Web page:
Great Site! Could pai gow poker be a positive expectation game if the other players bet enough while you are banking?

Michael from Knoxville, TN

Yes! The following table shows the house edge as both player and banker according to the number of other players. The last column shows the ratio of overall action as banker to player to break even. So with seven players, or six opponents, you would need to bet 13 times more as banker than player.

Required Banker Ratio to Break Even in Pai Gow Poker

Players House
Edge
Banker
House
Edge
Player
Breakeven
Ratio
2 0.2% 2.73% N/A
3 -0.02% 2.73% 136.5
4 -0.1% 2.73% 27.3
5 -0.15% 2.73% 18.2
6 -0.19% 2.73% 14.4
7 -0.21% 2.73% 13

There are a lot of free online video poker games available. However, I am looking for a version I can run without being connected to the Internet. Do you know of a free downloadable version of Jacks or Better that does not use the Internet while running? I’ve found some free download demos, but they still connect to a site when they run even though the game is loading locally. Just a nice basic, realistic (functionally) version would be great. Thanks.

Mark from Braham

I believe the free Winpoker demo will do that and never expire. The download is available at www.zamzone.com.

I just started playing no limit Texas Hold’Em. My question is, when the small and large blinds have been posted and everyone has either checked or called and then comes the flop, what is the minimum bet that has to be made? Does it have to be at least equal to the large blind, or can it be of any amount (including less then the large blind)? Is it different after the turn and river cards?

Rick from Alpena

In a no limit game the minimum bet is whatever the big blind is. This is true at before and after the flop.

For pai gow poker at Mohegan Sun Casino in CT, the casino allows you to bet your commission (i.e. bet $21 to win $20). I see it as a small advantage because you are not paying commission on the extra 5% you are betting. Is it truly advantageous to do so? How does it change the house odds?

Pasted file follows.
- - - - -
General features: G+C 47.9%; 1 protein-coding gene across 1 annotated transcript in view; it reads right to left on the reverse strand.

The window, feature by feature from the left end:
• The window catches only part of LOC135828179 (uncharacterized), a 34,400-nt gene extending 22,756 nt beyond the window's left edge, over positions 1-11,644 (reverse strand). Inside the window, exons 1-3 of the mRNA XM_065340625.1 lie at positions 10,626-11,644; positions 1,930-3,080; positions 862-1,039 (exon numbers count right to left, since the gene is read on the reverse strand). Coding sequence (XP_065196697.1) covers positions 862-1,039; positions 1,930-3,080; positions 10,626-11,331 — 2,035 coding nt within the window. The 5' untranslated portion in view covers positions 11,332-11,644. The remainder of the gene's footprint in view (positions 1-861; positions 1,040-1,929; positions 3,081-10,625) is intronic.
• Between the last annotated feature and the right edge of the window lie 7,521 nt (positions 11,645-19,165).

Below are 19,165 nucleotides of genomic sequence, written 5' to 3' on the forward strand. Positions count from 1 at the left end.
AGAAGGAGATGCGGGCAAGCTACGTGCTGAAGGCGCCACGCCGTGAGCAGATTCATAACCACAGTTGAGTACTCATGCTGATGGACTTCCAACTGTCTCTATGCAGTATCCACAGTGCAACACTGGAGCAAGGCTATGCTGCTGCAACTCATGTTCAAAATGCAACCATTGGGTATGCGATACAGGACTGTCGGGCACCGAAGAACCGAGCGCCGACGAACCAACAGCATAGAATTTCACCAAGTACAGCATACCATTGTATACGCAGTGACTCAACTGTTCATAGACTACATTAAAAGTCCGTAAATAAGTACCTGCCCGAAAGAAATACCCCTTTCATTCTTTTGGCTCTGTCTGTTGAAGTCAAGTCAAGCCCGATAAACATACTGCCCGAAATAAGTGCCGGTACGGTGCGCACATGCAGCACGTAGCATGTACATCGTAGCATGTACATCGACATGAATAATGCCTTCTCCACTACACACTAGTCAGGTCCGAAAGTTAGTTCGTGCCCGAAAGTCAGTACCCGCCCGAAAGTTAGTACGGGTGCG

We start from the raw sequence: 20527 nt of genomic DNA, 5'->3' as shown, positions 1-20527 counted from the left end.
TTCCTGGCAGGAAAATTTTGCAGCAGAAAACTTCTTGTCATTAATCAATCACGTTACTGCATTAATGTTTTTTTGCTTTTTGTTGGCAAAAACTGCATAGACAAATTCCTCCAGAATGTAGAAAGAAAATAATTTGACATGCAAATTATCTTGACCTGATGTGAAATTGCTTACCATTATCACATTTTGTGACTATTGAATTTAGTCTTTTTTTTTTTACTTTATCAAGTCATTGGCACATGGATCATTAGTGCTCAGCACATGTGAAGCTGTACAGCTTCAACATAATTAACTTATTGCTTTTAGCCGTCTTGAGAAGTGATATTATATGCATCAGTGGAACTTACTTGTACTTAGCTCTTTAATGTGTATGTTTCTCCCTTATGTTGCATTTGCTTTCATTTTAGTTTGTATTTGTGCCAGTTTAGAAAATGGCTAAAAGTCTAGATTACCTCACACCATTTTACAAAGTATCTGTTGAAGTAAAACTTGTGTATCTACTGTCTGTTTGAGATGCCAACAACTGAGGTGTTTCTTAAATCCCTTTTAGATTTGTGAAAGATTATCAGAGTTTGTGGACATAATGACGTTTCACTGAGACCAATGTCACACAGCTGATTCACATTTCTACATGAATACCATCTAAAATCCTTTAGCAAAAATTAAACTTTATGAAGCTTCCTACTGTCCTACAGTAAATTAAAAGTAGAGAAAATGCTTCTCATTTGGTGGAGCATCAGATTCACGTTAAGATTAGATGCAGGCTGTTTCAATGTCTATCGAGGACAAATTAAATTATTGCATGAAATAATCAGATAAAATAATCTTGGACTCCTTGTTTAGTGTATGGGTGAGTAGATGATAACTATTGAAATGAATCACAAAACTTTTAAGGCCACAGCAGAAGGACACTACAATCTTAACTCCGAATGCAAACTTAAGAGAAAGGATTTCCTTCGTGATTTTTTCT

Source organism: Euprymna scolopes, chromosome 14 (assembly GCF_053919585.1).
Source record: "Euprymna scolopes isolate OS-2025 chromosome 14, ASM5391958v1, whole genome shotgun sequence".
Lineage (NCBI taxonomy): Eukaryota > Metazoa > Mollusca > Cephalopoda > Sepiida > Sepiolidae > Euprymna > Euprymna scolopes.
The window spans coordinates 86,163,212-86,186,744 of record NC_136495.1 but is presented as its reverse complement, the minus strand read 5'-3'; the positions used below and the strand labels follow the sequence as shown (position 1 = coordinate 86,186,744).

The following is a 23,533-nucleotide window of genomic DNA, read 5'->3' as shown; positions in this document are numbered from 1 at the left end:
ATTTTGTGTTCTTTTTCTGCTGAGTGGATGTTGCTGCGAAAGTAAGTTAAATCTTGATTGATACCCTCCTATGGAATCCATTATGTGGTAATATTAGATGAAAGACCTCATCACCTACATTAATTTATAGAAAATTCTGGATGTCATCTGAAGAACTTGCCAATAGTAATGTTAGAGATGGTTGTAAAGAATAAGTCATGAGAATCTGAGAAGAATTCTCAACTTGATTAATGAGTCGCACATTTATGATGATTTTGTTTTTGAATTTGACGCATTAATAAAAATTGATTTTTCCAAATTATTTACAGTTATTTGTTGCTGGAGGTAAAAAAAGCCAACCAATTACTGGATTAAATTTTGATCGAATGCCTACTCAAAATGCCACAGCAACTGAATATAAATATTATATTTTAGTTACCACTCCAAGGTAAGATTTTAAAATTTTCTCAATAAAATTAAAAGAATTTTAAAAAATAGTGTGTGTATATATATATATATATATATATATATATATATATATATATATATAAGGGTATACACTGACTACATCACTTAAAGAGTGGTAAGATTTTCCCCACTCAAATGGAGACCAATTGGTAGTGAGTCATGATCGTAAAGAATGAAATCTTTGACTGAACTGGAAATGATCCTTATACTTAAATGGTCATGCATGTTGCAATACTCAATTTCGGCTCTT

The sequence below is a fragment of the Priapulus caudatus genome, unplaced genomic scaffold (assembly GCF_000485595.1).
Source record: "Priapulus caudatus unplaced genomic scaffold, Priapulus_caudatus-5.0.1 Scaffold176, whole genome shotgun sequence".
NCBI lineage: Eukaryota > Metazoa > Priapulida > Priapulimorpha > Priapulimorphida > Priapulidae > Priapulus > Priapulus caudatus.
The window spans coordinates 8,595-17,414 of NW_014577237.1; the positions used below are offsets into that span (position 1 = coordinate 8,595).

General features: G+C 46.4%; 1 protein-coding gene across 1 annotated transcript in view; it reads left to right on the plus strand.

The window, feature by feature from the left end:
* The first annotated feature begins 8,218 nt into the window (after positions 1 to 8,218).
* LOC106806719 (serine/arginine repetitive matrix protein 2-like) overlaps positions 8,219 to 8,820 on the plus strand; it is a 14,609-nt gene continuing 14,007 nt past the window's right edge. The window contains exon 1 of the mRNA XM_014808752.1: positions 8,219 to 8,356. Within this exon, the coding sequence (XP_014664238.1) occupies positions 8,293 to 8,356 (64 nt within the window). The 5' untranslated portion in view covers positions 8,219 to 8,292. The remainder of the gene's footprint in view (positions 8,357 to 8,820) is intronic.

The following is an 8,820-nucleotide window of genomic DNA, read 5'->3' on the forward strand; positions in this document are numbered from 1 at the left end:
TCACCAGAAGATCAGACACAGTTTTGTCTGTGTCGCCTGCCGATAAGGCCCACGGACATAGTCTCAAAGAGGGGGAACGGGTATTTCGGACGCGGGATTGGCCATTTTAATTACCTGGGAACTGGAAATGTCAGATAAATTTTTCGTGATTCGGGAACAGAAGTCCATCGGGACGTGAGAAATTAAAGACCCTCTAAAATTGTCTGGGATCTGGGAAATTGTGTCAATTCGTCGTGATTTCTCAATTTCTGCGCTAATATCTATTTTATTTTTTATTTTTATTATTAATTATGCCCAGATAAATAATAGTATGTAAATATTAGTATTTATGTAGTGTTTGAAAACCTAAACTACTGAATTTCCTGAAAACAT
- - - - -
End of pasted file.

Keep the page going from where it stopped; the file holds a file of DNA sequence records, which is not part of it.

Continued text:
Jay R. from Shelton, CT

From my pai gow poker section, the probability of the banker winning is 29.91%. So instead of paying the usual 5% commission as player you are paying 4.76%. That will lower the house edge by 0.2991*(0.05-0.0476) = 0.07%.

Hi almighty Wizard. My friends and I had a bet about Texas Hold’Em. They said 7/2 always is the worst hand you can have, no matter what your opponent has. But I said 6/2 would have less chance of winning facing 7/2 pre-flop. Who is right?

Yester from Amsterdam

If a 7/2 off-suit faced off against a 6/2 off-suit, the possible outcomes would be as follows, according to my Texas Hold ’Em Calculator.

7/2 wins: 57.07%
6/2 wins: 25.13%
Tie: 17.80%

However that doesn’t prove that 7/2 is the superior hand in general. Considering only your own hand, according to my various power rating tables, 7/2 off-suit is worse than 6/2 off-suit. For four or fewer players, the worst hand is 3/2 off-suit.

So, if the bet was phrased as who would win between 6/2 and 7/2 offsuit, then you win. However that doesn’t prove that 7/2 is the better hand in general, only for that one situation.